OSU football notebook: Launching pad
BY JIMMIE TRAMEL World Sports Writer
Thursday, November 29, 2012
11/29/12 at 2:32 AM
The last two people to hold Todd Monken's job - offensive coordinator at Oklahoma State University - got head coaching opportunities.
Larry Fedora vaulted to Southern Miss and parlayed success there into the North Carolina job. Dana Holgorsen spent only one season at OSU before being hired as head coach at West Virginia.
Monken has head coaching aspirations, too. He said earlier this week that no one has contacted him yet about any of the many vacancies in college football. And that's a good thing. He would rather not deal with the distraction of having to think about another job during the season.
Monken speaks from experience. He said he interviewed for the Tulane job between a loss at Iowa State and a regular-season finale against Oklahoma last season.
He felt badly for doing it and, all the while, he wondered if it caused him to lose focus. He recalled typing in "stuff" in his computer that week. "And an hour later, I didn't remember doing it."
Said Monken, "I owe it to our university and our players to give them my best and you can't (when you are pursuing another job). When you are involved in an interview and you are trying to get another job, you cannot give the best to the place you are at. You can't. There is no way you can. Anybody that says they can, they are liars. Now, when the right job comes open, you have no choice."
What is the right job?
"The right job is the one you can win at," he said. "I don't give a crap what the money is. If you like winning, it's not about the money."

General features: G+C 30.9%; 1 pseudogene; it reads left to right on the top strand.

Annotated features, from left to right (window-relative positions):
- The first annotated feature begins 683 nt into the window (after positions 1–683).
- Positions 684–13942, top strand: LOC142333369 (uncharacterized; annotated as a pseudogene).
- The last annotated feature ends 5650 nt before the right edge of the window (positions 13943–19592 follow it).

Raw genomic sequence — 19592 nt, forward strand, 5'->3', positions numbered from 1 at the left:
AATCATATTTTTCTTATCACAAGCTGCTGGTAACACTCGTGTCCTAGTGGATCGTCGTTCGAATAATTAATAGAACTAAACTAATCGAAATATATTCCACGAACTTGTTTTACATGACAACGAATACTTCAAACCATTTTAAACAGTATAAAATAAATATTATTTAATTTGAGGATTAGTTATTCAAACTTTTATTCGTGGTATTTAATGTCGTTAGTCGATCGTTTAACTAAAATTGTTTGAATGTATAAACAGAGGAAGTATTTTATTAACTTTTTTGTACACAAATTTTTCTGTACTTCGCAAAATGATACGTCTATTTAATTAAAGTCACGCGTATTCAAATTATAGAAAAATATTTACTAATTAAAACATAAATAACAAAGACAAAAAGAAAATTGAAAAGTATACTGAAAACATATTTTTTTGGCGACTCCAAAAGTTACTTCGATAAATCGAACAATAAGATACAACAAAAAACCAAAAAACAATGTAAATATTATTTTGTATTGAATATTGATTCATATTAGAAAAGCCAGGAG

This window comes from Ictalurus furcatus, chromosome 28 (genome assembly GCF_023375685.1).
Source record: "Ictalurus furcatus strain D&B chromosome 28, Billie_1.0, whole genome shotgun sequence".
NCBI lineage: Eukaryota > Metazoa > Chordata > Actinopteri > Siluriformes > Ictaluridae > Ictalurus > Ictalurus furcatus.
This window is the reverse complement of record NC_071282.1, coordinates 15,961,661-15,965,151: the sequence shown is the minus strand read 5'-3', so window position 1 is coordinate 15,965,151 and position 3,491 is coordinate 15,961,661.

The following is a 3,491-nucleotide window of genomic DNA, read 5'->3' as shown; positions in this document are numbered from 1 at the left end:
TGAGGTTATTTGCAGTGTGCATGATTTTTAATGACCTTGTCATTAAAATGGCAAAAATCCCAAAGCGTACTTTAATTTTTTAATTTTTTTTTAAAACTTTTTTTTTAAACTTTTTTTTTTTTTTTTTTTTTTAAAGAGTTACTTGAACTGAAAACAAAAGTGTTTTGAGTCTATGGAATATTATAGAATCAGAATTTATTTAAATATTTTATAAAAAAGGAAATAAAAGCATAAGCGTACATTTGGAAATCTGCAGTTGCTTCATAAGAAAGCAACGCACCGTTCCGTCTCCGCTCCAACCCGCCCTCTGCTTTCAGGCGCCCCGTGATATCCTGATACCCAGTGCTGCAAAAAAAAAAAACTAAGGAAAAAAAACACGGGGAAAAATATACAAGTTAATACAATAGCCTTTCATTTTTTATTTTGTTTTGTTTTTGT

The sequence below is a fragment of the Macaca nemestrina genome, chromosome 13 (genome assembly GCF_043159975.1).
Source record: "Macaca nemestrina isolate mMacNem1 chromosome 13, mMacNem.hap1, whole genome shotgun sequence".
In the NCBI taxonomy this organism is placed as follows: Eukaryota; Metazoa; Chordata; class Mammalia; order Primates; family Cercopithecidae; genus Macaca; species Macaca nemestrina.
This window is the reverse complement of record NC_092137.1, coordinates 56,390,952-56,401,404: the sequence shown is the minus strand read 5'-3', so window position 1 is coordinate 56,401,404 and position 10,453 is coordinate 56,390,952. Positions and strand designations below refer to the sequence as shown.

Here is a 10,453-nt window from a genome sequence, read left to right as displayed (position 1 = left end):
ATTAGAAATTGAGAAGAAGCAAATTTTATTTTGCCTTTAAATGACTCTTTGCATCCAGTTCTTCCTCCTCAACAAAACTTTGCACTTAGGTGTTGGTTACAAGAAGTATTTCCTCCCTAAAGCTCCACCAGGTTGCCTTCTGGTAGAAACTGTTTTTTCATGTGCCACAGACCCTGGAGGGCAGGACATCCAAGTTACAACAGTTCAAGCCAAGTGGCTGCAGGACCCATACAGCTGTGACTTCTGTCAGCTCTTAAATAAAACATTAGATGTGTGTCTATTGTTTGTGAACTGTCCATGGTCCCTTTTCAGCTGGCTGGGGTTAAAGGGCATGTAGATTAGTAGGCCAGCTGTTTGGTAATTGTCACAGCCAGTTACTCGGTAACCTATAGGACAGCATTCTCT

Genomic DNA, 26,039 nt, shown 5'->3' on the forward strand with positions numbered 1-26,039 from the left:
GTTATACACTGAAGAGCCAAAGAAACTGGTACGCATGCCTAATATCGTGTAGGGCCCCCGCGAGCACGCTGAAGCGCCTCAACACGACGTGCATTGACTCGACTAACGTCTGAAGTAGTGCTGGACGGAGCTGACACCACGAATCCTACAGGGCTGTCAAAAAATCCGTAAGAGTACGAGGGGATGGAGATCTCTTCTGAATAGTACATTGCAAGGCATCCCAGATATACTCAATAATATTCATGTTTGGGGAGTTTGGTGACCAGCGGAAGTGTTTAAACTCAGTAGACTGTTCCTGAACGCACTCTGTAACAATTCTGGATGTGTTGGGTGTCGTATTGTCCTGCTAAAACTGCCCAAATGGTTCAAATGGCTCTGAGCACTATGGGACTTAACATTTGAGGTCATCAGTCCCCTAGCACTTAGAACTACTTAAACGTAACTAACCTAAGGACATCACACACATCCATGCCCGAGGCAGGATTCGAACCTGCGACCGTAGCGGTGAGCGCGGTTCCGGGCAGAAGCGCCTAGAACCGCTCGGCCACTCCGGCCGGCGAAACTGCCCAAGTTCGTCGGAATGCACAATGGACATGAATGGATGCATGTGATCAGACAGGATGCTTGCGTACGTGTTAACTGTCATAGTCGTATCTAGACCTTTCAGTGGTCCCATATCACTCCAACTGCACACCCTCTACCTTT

Mike Gundy said he thinks Monken will ultimately be a head coach, but the OSU head coach wants it to be a good situation. And Gundy hinted Monken can afford to be picky.
"He makes over $600,000 a year," Gundy said. "What we have tried to do is put those guys in a position where they won't leave until they think it's a job that really gives them a chance to have success."
Follow the leader: Joseph Randle leads the Big 12 in rushing and has been a pleasant surprise from a leadership standpoint, according to Gundy.
"The last couple of months, his leadership qualities have been really good and kind of set the bar for who we are," the coach said.
"His (Bedlam) postgame conference was something like, 'I don't know what to say. It's killing me that we lost this game.' This week somebody asked him about the next game and the hangover and he said, 'We don't have any choice. This is what we do.' He is starting to develop some of that Kendall Hunter leadership, but Kendall never talked."
Tough stuff: Randle ran 21 times for 113 yards in an overtime loss at OU. Gundy said he hasn't seen Randle run as hard since rushing for 208 yards against Texas.
"He had tough yards," Gundy said, referencing the Bedlam performance. "Joe ran through guys and got some tough yards for us on the goal line and stuff like that."
Randle became the first Cowboy running back to crack the 100-yard barrier against the Sooners in back-to-back years since Tatum Bell in 2002-03.